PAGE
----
MOBILE, AL – As the nation’s largest discount retailer, Dollar General stores are widely available in 46 states for their low-price merchandise. Based in Goodlettsville, Tennessee, Dolgencorp LLC is a wholly-owned subsidiary of Dollar General Corporations. It operates about 17,000 stores and 17 distribution centers around the nation and employs more than 150,000 workers. In September 2021, the company announced plans to open its first Idaho store and expand its presence to 47 states. However, the company has a long history of violations and repeated failures to protect its workers from on-the-job hazards. Since 2016, OSHA has proposed more than $3.3 million in penalties from over 54 inspections at Dollar General locations nationwide.
The Company Faces $321K in Penalties After Recent Alabama Inspection
In June 2021, an OSHA inspection at the retailer’s Alabama store found the main storeroom too disorderly to allow a safe exit during an emergency. Additionally, workers were exposed to slip and trip hazards, the dangers of being struck by falling boxes, and the lack of access to electrical panels. As a result, OSHA identified three repeat violations in this inspection and proposed $321,827 in penalties.
“Dollar General has a long history of disregarding safety measures to prevent serious injury or death in the event of a fire or other emergency. This company’s troubled history of workplace safety violations must end. OSHA will make every effort to hold them accountable for their failures,” said Assistant Secretary for OSHA Doug Parker.
The company has 15 business days to comply, request an informal conference with OSHA’s area director, or contest the findings.
Under the Occupational Safety and Health Act of 1970, employers are responsible for providing safe and healthful workplaces. OSHA’s role is to ensure these conditions for America’s workers by setting and enforcing standards and providing training, education, and assistance.
In summary, the risk is available in any workplace; however, to avoid becoming complacent with health and safety procedures is essential. Scheduling regular workplace health and safety trainingcan positively influence an organization’s efficiency, productivity and save lives. A safe work environment helps employers build a good relationship with their employees and supports businesses in achieving higher recognition.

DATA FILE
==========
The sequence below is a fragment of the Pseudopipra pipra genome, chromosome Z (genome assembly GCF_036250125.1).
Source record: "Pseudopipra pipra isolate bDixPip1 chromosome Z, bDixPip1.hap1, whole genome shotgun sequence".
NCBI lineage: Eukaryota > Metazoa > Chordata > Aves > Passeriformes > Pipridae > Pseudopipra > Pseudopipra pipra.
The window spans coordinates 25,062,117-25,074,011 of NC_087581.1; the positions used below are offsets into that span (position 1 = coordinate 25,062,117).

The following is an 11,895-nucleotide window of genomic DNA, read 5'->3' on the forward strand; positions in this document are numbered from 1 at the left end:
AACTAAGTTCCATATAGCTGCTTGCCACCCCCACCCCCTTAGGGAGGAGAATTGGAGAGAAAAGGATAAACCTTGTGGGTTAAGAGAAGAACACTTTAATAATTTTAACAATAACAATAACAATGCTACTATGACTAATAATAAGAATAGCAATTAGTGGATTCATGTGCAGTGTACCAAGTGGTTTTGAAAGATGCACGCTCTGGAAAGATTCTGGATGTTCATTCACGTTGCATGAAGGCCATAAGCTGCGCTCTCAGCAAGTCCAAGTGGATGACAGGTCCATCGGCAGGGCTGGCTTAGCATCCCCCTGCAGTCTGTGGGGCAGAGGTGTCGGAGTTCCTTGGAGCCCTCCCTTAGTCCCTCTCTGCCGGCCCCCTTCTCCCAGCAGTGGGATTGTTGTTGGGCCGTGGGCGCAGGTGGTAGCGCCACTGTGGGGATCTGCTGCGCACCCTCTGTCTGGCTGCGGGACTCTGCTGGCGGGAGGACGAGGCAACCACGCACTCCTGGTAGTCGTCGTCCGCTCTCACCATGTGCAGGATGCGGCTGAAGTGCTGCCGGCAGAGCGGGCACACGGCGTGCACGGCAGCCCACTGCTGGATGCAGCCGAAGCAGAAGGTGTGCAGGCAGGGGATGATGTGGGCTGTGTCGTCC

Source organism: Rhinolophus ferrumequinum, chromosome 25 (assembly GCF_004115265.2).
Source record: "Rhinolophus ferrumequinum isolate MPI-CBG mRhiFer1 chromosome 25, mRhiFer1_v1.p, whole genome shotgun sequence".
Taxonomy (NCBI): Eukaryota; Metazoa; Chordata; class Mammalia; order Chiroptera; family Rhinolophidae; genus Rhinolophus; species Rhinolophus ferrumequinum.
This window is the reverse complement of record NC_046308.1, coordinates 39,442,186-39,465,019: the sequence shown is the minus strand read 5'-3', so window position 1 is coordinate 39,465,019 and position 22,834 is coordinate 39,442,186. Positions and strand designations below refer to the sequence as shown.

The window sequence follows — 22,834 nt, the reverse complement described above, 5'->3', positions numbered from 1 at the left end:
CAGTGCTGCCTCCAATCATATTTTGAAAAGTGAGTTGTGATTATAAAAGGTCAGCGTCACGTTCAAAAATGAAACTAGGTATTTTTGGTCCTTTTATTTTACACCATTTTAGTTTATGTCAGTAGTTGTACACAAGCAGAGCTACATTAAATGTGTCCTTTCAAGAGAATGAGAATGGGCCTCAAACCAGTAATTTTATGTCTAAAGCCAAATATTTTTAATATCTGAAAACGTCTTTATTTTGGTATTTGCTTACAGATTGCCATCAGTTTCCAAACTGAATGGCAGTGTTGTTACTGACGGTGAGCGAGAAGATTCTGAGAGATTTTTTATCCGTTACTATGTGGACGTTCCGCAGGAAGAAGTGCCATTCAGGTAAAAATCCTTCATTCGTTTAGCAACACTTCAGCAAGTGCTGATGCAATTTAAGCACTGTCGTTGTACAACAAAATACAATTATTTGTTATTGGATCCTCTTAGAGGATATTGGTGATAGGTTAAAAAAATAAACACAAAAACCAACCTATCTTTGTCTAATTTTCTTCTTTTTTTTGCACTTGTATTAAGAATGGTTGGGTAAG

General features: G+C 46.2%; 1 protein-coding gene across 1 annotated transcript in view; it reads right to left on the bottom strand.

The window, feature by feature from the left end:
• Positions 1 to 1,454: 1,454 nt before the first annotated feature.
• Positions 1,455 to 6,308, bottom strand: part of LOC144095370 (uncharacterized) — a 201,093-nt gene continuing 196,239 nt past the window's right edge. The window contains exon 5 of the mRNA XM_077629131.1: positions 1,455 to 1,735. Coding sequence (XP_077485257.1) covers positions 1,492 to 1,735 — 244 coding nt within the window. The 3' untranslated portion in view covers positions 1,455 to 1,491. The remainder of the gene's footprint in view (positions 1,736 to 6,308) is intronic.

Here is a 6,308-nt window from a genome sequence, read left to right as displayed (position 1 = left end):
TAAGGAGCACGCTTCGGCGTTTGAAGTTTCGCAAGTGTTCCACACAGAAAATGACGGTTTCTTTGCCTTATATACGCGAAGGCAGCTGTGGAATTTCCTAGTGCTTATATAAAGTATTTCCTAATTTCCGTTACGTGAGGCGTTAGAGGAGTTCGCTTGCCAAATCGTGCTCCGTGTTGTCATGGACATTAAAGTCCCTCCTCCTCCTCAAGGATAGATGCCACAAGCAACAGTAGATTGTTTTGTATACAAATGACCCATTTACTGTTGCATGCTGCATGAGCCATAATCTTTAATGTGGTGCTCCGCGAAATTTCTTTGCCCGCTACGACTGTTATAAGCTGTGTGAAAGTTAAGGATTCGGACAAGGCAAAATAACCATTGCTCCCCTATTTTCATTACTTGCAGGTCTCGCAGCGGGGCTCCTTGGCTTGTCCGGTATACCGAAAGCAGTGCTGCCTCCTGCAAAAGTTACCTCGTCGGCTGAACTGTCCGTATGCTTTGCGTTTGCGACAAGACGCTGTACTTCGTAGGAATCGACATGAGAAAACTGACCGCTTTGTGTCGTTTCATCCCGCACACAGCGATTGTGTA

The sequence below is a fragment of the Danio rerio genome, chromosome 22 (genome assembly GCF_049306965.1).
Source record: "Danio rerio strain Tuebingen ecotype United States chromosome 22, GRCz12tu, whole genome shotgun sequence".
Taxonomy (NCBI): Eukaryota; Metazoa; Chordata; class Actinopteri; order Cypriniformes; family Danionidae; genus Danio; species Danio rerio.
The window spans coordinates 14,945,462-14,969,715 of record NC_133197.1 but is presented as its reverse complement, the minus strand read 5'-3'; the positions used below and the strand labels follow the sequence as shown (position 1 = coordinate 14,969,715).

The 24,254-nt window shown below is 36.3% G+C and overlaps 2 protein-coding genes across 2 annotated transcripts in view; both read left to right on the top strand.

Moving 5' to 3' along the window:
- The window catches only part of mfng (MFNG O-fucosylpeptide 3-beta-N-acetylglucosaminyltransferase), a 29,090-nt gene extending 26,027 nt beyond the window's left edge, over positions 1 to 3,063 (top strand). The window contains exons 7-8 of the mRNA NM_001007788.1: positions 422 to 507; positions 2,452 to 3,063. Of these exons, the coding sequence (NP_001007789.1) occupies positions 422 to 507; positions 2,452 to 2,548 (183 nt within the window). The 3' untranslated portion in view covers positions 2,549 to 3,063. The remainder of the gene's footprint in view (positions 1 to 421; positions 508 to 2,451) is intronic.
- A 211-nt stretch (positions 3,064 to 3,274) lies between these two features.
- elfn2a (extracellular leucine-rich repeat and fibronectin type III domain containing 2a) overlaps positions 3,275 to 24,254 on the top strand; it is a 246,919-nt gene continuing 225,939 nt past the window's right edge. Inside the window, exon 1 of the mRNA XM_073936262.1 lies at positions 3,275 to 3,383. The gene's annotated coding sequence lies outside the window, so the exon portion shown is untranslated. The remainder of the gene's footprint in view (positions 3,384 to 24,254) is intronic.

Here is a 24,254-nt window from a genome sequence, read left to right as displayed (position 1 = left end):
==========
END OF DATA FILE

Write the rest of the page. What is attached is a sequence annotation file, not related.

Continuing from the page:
Mobile, AL – OSHA has issued fines of over $75,000 to an Alabama packaging manufacturer for failing to protect employees from the hazards of moving parts. Ampac Mobile Holdings LLC (operating as ProAmpac) was found to have been exposing employees to caught-in and struck-by hazards at their Mobile (AL) facility. Federal workplace safety investigators are charging $75,156 in penalties for inadequate machine guarding and lockout/tagout procedures violations.
OSHA was alerted to the Ampac/ProAmpac facility after an employee suffered a severe hand injury as a result of getting caught in a piece of equipment. In a separate accident, an Ampac employee’s finger was lacerated when struck by moving machine parts.
In the course of their investigation, OSHA determined that Ampac failed to use proper machine guarding measures, and failed to control hazardous energy by implementing effective lockout/tagout procedures.
Unfortunately, these two accidents could have been prevented. As OSHA’s Acting Mobile Area Office Director stated, “A comprehensive safety and health program, includ[ing] an evaluation and correction for amputation hazards, could have identified and prevented these injuries.”
An estimated 3 million American workers service equipment in the course of their jobs. These employees face the greatest risk of injury if lockout/tagout is not effectively implemented. Compliance with the federal lockout/tagout standard prevents approximately 120 fatalities and 50,000 injuries each year. Additionally, it has been estimated that workers injured on the job from exposure to hazardous energy lose an average of 24 workdays for recuperation.